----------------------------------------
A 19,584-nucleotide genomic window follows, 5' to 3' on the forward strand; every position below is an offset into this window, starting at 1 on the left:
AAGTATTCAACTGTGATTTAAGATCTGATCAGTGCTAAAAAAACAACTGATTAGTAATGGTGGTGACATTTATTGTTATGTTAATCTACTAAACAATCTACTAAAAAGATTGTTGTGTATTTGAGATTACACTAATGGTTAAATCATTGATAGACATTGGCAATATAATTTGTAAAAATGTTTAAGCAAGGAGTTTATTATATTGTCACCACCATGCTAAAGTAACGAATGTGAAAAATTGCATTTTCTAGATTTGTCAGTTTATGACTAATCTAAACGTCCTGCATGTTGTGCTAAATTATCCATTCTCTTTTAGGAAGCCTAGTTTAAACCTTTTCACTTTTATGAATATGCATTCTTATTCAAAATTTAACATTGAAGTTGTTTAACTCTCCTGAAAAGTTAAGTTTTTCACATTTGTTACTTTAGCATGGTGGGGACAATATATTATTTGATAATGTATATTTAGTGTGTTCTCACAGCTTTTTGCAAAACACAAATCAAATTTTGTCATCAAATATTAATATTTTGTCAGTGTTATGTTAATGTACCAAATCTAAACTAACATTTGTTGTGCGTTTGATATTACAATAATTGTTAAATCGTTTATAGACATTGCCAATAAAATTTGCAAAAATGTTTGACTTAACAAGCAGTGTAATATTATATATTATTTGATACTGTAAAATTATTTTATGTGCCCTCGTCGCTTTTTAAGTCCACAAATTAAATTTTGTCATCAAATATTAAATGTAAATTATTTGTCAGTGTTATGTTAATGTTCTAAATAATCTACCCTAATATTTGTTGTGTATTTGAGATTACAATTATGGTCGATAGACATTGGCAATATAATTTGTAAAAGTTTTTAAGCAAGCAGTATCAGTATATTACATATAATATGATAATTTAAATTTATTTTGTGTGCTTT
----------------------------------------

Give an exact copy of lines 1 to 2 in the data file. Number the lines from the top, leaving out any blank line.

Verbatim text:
A 19,584-nucleotide genomic window follows, 5' to 3' on the forward strand; every position below is an offset into this window, starting at 1 on the left:
AAGTATTCAACTGTGATTTAAGATCTGATCAGTGCTAAAAAAACAACTGATTAGTAATGGTGGTGACATTTATTGTTATGTTAATCTACTAAACAATCTACTAAAAAGATTGTTGTGTATTTGAGATTACACTAATGGTTAAATCATTGATAGACATTGGCAATATAATTTGTAAAAATGTTTAAGCAAGGAGTTTATTATATTGTCACCACCATGCTAAAGTAACGAATGTGAAAAATTGCATTTTCTAGATTTGTCAGTTTATGACTAATCTAAACGTCCTGCATGTTGTGCTAAATTATCCATTCTCTTTTAGGAAGCCTAGTTTAAACCTTTTCACTTTTATGAATATGCATTCTTATTCAAAATTTAACATTGAAGTTGTTTAACTCTCCTGAAAAGTTAAGTTTTTCACATTTGTTACTTTAGCATGGTGGGGACAATATATTATTTGATAATGTATATTTAGTGTGTTCTCACAGCTTTTTGCAAAACACAAATCAAATTTTGTCATCAAATATTAATATTTTGTCAGTGTTATGTTAATGTACCAAATCTAAACTAACATTTGTTGTGCGTTTGATATTACAATAATTGTTAAATCGTTTATAGACATTGCCAATAAAATTTGCAAAAATGTTTGACTTAACAAGCAGTGTAATATTATATATTATTTGATACTGTAAAATTATTTTATGTGCCCTCGTCGCTTTTTAAGTCCACAAATTAAATTTTGTCATCAAATATTAAATGTAAATTATTTGTCAGTGTTATGTTAATGTTCTAAATAATCTACCCTAATATTTGTTGTGTATTTGAGATTACAATTATGGTCGATAGACATTGGCAATATAATTTGTAAAAGTTTTTAAGCAAGCAGTATCAGTATATTACATATAATATGATAATTTAAATTTATTTTGTGTGCTTT